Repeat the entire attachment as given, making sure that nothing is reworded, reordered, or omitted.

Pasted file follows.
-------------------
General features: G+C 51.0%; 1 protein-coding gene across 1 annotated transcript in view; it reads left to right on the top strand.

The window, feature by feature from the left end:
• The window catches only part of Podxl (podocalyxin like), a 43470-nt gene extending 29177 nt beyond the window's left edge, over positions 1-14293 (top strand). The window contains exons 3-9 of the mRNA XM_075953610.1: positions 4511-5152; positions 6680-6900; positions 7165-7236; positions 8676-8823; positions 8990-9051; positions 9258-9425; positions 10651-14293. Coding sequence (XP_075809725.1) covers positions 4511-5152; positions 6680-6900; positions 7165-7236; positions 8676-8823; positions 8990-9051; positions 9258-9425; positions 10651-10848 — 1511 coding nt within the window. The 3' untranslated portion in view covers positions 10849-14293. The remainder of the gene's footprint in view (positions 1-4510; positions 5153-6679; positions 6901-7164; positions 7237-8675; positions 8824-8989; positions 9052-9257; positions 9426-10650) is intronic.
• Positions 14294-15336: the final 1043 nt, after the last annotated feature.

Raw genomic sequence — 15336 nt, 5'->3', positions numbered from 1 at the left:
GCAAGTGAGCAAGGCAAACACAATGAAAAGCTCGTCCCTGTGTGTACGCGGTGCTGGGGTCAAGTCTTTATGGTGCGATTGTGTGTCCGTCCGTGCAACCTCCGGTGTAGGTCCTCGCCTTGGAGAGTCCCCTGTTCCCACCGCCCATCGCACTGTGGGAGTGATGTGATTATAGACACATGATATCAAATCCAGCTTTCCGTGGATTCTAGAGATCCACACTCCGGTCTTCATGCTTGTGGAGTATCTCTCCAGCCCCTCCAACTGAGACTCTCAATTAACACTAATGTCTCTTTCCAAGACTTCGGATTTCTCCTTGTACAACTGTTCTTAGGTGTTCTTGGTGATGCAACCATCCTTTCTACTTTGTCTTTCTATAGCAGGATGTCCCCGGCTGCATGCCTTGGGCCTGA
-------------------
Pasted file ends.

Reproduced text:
General features: G+C 51.0%; 1 protein-coding gene across 1 annotated transcript in view; it reads left to right on the top strand.

The window, feature by feature from the left end:
• The window catches only part of Podxl (podocalyxin like), a 43470-nt gene extending 29177 nt beyond the window's left edge, over positions 1-14293 (top strand). The window contains exons 3-9 of the mRNA XM_075953610.1: positions 4511-5152; positions 6680-6900; positions 7165-7236; positions 8676-8823; positions 8990-9051; positions 9258-9425; positions 10651-14293. Coding sequence (XP_075809725.1) covers positions 4511-5152; positions 6680-6900; positions 7165-7236; positions 8676-8823; positions 8990-9051; positions 9258-9425; positions 10651-10848 — 1511 coding nt within the window. The 3' untranslated portion in view covers positions 10849-14293. The remainder of the gene's footprint in view (positions 1-4510; positions 5153-6679; positions 6901-7164; positions 7237-8675; positions 8824-8989; positions 9052-9257; positions 9426-10650) is intronic.
• Positions 14294-15336: the final 1043 nt, after the last annotated feature.

Raw genomic sequence — 15336 nt, 5'->3', positions numbered from 1 at the left:
GCAAGTGAGCAAGGCAAACACAATGAAAAGCTCGTCCCTGTGTGTACGCGGTGCTGGGGTCAAGTCTTTATGGTGCGATTGTGTGTCCGTCCGTGCAACCTCCGGTGTAGGTCCTCGCCTTGGAGAGTCCCCTGTTCCCACCGCCCATCGCACTGTGGGAGTGATGTGATTATAGACACATGATATCAAATCCAGCTTTCCGTGGATTCTAGAGATCCACACTCCGGTCTTCATGCTTGTGGAGTATCTCTCCAGCCCCTCCAACTGAGACTCTCAATTAACACTAATGTCTCTTTCCAAGACTTCGGATTTCTCCTTGTACAACTGTTCTTAGGTGTTCTTGGTGATGCAACCATCCTTTCTACTTTGTCTTTCTATAGCAGGATGTCCCCGGCTGCATGCCTTGGGCCTGA